Wanderlust couple Ralph Vega and Tim Ellington recently celebrated their first wedding anniversary in March. Kudos! But before they were hitched, Vega was born and raised in Chicago and Ellington was born and raised in Raleigh, North Carolina. And today, Fort Lauderdale is home to the traveling duo.
On the surface, they look like a cute gay couple, but these frequent flyers are flight attendants for two different commercial airline carriers. Vega works for Delta Airlines, and Ellington works for JetBlue Airlines. The couple has traveled around the world and has visited a combined total of 38 countries.
So, we decided to not only ask them our regular Vacationer of the Week questions, but we wanted to get the real scoop on what it’s like to be a flight attendant. They offer words of wisdom for frequent flyer, dispel common myths about flight attendants, and tell us where their wanderlust will take them next!
At what age did you receive your first passport? What was your first trip?
Ralph Vega: I received my first passport when I was 16. My parents got my passport to take our first family trip to Mexico.
Tim Ellington: I was 26 when I got my first passport to visit Barbados for my first international trip.
What trip or travel experience sparked your passion for travel?
Vega: It was my second travel experience that sparked my interest in travel. I decided to take a cruise to the Caribbean. After touring through the Caribbean, I was able to reflect on my travel journey and realized there was more of the world to discover. So, I continued to take solo trips, and eventually, I decided to become a flight attendant.
Ellington: My first international travel experience provided me with some insight into how essential travel is to your life’s balance. I decided to become a flight attendant and that allowed me to explore different countries throughout my work tenure.
What inspires you to travel?
New destinations, friend referrals, and social media play a huge impact as inspiration to continue traveling. The pandemic has taken a huge toll on our ability to travel to new destinations, but it hasn’t stopped us. We have been able to travel to new domestic destinations through work.
Please tell us how you identify yourself on the LGBTQIA spectrum. Tell us if how you identify influences the way you travel. If so, how?
Vega: Tim and I identify as gay. We try to find gay-friendly travel destinations; however, that doesn’t dictate our decision-making process when planning a trip or traveling. Traveling to gay-friendly destinations allows us to feel safe and comfortable in our surroundings. In an ideal world, we both hope that every destination is gay-friendly but that is not always the case.
Is there a travel destination that most queer travelers would think isn’t safe to visit, but you’ve visited and enjoyed it?
Vega: Five years ago, I visited Colombia for the first time. Colombia has had a bad reputation throughout the years for not being safe, but times have changed, and I believe that Colombia is a hidden gem that people will eventually start to discover throughout the years. Tim and I have visited Bogota, Colombia together and now we want to explore more of the country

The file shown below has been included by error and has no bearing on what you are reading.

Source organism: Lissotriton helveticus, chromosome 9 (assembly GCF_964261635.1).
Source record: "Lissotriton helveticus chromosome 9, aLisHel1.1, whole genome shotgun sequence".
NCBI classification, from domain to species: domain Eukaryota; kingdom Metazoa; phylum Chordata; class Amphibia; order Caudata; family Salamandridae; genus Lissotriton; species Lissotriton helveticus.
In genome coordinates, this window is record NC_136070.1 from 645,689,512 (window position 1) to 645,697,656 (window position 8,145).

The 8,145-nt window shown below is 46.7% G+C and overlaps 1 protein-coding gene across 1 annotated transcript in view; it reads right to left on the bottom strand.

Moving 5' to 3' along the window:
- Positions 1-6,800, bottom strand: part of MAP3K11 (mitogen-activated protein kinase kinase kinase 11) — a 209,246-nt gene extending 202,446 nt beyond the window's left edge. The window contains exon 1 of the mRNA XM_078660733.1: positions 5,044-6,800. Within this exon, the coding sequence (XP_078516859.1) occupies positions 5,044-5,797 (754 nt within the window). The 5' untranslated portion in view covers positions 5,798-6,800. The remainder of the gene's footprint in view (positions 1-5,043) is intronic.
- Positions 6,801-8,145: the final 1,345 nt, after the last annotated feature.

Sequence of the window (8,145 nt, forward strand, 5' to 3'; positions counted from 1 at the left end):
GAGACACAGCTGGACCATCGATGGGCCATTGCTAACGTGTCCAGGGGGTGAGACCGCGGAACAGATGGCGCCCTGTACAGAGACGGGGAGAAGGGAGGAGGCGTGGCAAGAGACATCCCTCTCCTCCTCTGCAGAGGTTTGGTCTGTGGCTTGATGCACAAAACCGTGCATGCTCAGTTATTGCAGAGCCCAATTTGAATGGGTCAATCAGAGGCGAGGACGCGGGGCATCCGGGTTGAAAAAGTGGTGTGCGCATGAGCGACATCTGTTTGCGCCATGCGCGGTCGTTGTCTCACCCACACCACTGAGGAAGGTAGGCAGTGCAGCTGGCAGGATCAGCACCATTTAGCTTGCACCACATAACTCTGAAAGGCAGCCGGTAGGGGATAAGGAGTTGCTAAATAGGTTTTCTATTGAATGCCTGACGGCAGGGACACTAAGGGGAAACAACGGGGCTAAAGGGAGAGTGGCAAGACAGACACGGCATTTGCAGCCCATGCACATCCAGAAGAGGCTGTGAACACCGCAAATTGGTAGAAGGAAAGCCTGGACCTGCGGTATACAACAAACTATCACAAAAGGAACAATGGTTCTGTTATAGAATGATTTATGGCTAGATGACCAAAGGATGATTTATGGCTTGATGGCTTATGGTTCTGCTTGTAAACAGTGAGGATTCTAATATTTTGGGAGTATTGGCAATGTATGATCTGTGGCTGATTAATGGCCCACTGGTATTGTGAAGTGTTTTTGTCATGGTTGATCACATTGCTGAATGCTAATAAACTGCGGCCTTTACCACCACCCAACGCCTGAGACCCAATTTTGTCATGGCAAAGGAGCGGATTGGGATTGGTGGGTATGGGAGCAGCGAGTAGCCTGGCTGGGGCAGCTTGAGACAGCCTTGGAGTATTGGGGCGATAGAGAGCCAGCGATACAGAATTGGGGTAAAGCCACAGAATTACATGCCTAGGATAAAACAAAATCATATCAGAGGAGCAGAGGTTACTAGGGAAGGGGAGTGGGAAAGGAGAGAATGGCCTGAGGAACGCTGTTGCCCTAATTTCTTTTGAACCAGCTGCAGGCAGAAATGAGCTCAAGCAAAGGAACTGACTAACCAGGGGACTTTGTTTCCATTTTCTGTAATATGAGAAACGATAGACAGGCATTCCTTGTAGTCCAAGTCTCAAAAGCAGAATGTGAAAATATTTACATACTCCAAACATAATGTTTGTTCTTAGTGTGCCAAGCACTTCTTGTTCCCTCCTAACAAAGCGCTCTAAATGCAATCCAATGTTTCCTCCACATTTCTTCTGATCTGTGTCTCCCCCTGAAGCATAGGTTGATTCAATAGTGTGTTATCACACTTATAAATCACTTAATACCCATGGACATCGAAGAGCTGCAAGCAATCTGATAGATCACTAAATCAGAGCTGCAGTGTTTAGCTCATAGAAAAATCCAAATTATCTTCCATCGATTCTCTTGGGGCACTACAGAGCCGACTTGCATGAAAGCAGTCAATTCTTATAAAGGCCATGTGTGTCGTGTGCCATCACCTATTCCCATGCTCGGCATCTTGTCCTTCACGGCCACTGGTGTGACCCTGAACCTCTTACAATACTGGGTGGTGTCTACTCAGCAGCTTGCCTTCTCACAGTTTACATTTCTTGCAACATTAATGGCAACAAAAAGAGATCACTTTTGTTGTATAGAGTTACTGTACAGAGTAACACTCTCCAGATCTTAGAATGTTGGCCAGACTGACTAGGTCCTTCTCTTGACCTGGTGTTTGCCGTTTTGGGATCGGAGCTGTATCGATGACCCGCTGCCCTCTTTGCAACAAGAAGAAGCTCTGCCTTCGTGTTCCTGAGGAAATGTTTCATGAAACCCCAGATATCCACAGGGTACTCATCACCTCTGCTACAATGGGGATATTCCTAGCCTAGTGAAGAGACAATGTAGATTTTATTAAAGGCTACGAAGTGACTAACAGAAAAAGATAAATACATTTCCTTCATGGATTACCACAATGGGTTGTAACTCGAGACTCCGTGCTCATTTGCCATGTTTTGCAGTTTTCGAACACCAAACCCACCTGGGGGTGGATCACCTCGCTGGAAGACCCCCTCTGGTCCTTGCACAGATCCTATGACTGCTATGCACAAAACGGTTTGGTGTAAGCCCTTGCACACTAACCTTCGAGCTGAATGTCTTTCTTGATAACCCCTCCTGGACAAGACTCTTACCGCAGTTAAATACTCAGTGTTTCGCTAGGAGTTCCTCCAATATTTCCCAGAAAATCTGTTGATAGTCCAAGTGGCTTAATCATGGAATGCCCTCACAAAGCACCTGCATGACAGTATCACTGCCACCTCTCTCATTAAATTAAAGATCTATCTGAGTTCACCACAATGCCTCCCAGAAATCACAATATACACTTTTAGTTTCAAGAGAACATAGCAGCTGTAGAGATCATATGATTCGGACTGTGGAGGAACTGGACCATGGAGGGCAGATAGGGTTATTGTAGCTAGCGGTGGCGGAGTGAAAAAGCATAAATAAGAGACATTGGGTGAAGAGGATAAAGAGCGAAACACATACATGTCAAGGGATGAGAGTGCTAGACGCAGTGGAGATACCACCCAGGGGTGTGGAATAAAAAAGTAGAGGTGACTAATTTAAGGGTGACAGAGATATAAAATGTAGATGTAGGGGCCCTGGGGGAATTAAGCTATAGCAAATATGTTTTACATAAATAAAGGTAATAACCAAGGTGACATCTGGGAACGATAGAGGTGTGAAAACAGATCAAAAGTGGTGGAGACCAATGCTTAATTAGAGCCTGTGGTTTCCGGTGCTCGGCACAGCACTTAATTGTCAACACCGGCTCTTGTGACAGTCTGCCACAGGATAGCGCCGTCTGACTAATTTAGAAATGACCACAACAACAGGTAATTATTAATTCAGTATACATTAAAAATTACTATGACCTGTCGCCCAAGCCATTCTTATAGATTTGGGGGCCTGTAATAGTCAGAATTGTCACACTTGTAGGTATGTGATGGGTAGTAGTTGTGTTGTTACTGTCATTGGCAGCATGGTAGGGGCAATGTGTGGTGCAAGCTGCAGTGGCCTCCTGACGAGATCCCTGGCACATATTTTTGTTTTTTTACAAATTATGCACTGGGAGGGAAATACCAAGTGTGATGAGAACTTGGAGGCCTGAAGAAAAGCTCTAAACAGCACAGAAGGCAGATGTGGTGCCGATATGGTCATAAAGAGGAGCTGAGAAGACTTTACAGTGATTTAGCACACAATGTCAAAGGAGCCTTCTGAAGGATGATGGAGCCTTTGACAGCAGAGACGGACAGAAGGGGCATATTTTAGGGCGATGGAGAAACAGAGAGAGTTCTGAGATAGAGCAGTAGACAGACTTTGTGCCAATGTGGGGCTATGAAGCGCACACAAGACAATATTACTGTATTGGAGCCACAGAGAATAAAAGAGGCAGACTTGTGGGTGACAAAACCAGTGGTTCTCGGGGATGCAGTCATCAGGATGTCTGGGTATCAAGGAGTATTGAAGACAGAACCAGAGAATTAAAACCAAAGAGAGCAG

Cuba is another international destination that LGBTQ+ travelers should consider visiting. We were able to travel to Cuba in January 2020. We were both surprised by the country’s beauty, including Havana and the countryside. We noticed there was a large LGBTQ+ community on the island. The people were extremely humble and friendly. We visited a gay bar, and we were pleasantly surprised by the events, activities, and how everyone surrounding us was having an amazing time. And the food there was unbelievably fresh, delicious, and inexpensive. Tim and I both felt safe in Cuba, and we’ve recommended it to close friends and family.
Was it naturally easy to start traveling with one another? Why or why not? What are the perks of traveling as a couple?
We’ve traveled together on road trips, each other’s layovers, and both to domestic and international travel destinations. We are both flight attendants and we’ve learned through work the importance of how we complement each other when we traveled together. We both respect each other’s strengths and traveling together is usually stress-free. As a couple, we have been able to learn and grow with each other throughout each vacation.
What would you say are some common myths about flight attendants that are not true?
Some common myths are that we are not all air mattresses or glorified servers and bartenders. The main responsibility of a flight attendant is the safety of each passenger on board. There is a negative stigma about flight attendants. You cannot always judge a book by its cover. Everyone is different. Despite what people think, most flight attendants are very smart individuals who usually come from an academic or medical background.
Name one insider flight attendant tip that you can share with passengers.
Adopt and understand the “Golden Rule,” which is the principle of treating others as one wants to be treated. Acts of kindness go a long way, like smiling and saying or responding to a “hello.”
When traveling, it is important to stay vigilant and be aware of your surroundings.
What are your top three favorite places to visit?
1. Thailand for the food, the culture, the sites, and the people
2. Brazil for the sites, the beaches, and the food
3. The Netherlands for the culture, architecture, the food, the people, museums, and bike riding
This article first appeared on our sister site, Vacationer, as part of their Vacation of the Week series.